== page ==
§ Mr. Bellingham
To ask the Secretary of State for Health what action he will be taking over the Select Committee's recommendations regarding midwives regrading; and if he will make a statement.
§ Mr. Mellor
I refer the hon. Member and my hon. Friend to my reply to the hon. Member for Wallsend (Mr. Garrett) and my hon. Friend the Member for Batley and Spen (Mrs. Peacock) on 10 May 1988, at columns450–51.
§ Mr. Cohen
To ask the Secretary of State for Health (1) what proposals he has, arising from his White Paper "Working for Patients", to improve maternity care;
(2) whether he has any plans to improve access to care for mothers-to-be;
(3) whether he has any plans to ensure maternity care is provided near to home to avoid women having to travel long distances for antenatal and postnatal care;
(4) whether he has any plans to improve postnatal care;
(5) whether he has any plans to provide more antenatal care in the community;
(6) what is Her Majesty's Government's policy on whether maternity services should be based on an integrated pre-planned service or on emergency admission; what steps are being taken in respect of this policy; and if he will make a statement.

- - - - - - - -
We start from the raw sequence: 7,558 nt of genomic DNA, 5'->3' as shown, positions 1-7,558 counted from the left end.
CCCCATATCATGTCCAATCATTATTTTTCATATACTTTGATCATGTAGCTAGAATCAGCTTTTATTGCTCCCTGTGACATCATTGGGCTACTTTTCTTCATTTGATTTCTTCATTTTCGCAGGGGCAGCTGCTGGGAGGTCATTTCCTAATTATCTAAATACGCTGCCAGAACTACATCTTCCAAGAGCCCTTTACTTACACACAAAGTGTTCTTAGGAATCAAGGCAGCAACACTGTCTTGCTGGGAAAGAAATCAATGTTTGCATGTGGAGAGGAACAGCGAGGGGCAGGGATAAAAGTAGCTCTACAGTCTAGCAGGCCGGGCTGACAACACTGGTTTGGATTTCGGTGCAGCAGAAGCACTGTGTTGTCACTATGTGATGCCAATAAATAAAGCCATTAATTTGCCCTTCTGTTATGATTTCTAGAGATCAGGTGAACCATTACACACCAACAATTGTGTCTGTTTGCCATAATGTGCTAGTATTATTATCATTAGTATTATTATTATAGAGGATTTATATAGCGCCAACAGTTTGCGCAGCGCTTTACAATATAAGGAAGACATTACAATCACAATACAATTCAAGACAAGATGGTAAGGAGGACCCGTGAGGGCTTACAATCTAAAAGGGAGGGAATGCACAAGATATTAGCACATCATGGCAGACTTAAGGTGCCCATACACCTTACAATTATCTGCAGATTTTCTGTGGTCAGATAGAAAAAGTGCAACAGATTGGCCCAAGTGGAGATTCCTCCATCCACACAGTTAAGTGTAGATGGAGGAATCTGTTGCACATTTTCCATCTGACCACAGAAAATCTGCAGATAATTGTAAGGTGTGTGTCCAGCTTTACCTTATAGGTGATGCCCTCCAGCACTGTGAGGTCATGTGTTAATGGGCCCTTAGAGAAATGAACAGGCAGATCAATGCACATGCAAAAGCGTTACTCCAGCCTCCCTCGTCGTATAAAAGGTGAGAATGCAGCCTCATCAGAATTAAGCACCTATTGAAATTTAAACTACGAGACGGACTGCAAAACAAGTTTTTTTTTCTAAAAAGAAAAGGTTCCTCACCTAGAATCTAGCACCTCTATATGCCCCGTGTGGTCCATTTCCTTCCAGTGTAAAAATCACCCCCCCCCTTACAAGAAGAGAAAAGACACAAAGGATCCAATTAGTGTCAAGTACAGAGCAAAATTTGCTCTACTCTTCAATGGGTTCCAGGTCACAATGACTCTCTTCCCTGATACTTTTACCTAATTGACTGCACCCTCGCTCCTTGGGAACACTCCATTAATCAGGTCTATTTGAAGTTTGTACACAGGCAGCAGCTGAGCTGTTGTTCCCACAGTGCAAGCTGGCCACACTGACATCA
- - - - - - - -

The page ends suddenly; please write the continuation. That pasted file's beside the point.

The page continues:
§ Mr. Freeman
The proposals in "Working for Patients" are designed to improve all NHS services and apply as much to maternity as to any other service. The Government recognise the importance of continuity and accessibility of care throughout pregnancy and the need for close co-operation among professionals and with parents, particularly in planning the management of a pregnancy in accordance with the wishes of the mother-to-be. Under the White Paper's proposals maternity services will, therefore, continue to be provided locally for those wishing to make use of them and in order to cover emergency situations. The proposals are also designed to increase people's choice of where care is obtained, particularly for people living in large towns. It will remain for local decision how best to meet local needs.
From the Department's monitoring of the implementation of the Maternity Services Advisory Committee's recommendations, which include specific advice on improving accessibility to antenatal and postnatal care, it is evident that significant improvements have been made. We believe that the emphasis placed by the White Paper on putting patients first will stimulate further improvements. A questionnaire package, which has been developed by the Office of Population Censuses and Surveys at the request of the Department, will shortly be made available to all district health authorities to assist them in seeking to establish women's opinions on the maternity services provided to them.